The Modi government’s “act East’’ policy entrenches its predecessor’s “look East’’ orientation. Although this covers a wide range of issues, the militarist element is quite evident.

Not satisfied with regional dominance of South Asia, India is reaching further afield and possibly overstretching into the Pacific. This is not going to calm the waves in East Asia any more than it would reassure South Asia.

China is also ruffling feathers by reclaiming and extending disputed islands. Few are saying China had started this push, since that would only confirm they are reacting to it after opting to play the same game.

Meanwhile, Beijing is hawking its prize concepts of “One Belt One Road’’ linking Asia with Europe, and the “Maritime Silk Road’’ with a focus on South-East Asia. Both should act as timely brakes on China’s unilateral adventurism on the high seas.

Now Russia is also looking East, following the continuing debacle in its relations with the West after the Ukraine crisis. But how real is this reorientation and how long might it last?

A recent roundtable in Bangkok delved into these issues and encountered more questions than answers. There were also more sceptics than believers, since the mammoth task of this reformatting requires more investment than Moscow can afford.

For centuries, Russia had over-invested in its Western heritage only to find the West treating it as a second-class Occidental. The Ukraine crisis seems to have set the seal on Russia’s historic U-turn.

The Russian intelligentsia is now reportedly behind efforts to rediscover Russia’s Asian roots. For too long Moscow had under-invested in its Far East, where an Asian hinterland comprises two-thirds of the territory of the world’s largest country.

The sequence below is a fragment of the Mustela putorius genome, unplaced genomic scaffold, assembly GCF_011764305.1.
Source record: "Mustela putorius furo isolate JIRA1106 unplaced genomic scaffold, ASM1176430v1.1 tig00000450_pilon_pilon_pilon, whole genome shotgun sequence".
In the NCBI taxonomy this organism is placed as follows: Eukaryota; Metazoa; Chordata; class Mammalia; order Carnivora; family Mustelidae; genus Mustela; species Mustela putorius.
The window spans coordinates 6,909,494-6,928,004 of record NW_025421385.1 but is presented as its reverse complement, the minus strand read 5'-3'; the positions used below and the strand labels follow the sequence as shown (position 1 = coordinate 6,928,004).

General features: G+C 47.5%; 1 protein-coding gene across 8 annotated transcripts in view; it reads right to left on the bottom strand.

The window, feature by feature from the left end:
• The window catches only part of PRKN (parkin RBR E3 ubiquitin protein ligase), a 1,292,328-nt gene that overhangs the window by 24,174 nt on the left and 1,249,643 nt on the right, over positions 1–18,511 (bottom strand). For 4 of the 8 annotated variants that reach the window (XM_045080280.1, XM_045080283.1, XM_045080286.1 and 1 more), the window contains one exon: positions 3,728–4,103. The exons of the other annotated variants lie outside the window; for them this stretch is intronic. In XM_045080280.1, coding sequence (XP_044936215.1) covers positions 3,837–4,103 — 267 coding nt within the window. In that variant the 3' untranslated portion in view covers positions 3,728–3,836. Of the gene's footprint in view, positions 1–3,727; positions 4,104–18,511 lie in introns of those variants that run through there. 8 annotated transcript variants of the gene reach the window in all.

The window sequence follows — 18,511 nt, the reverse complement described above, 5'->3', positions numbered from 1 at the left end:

Such efforts are a direct reaction to the repeated rebuffs and alienation of Moscow by Europe and North America. But once the enormity of the task of its Asian rediscovery dawns, Russians are more likely than not to vie for full European status again.

Politically and culturally, the European component had dominated Russia’s polity. That means even socially and psychologically, ordinary Russians are unprepared for such a change.

The government itself needs to channel massive investment funds into several desolate, barren or under-populated regions to spread the vast overheads and make the projects more worthwhile. Mining and infrastructure may be key sectors to kickstart more development.

As East Asia becomes more crowded with more major powers bristling with ambitions, Asean’s voice must be heard above the cacophony. And since this is the year of the Asean Community, it cannot afford to be obscured by any other player however large.

Key to the task is Asean centrality – being the centre of gravity of events and issues in East Asia. The Asean Regional Forum was an institution built on Asean centrality, and there will be more.

The alternatives are unacceptable to the interests of Asean member nations and inimical to those of the major powers.

It may be the hegemony of one major power, which would be inverting the global trend of growing multipolarity.

It may be a delicate balance of two or more major powers, which could be beyond Asean’s capacity to juggle safely and productively.

Worse, the shifting (im)balances of feisty major powers may be an even greater challenge to Asean’s skills and capacities.

The result of any of the above may well be Asean disparateness, dissension and disunity. It would strike at the heart of the Asean Community and all that it represents.

And if the Asean Community is critically wounded and declines in the year it is supposed to be born, it may not even recover from the trauma to survive.

Article by Bunn Nagara which appeared in The Star, 14 June 2015.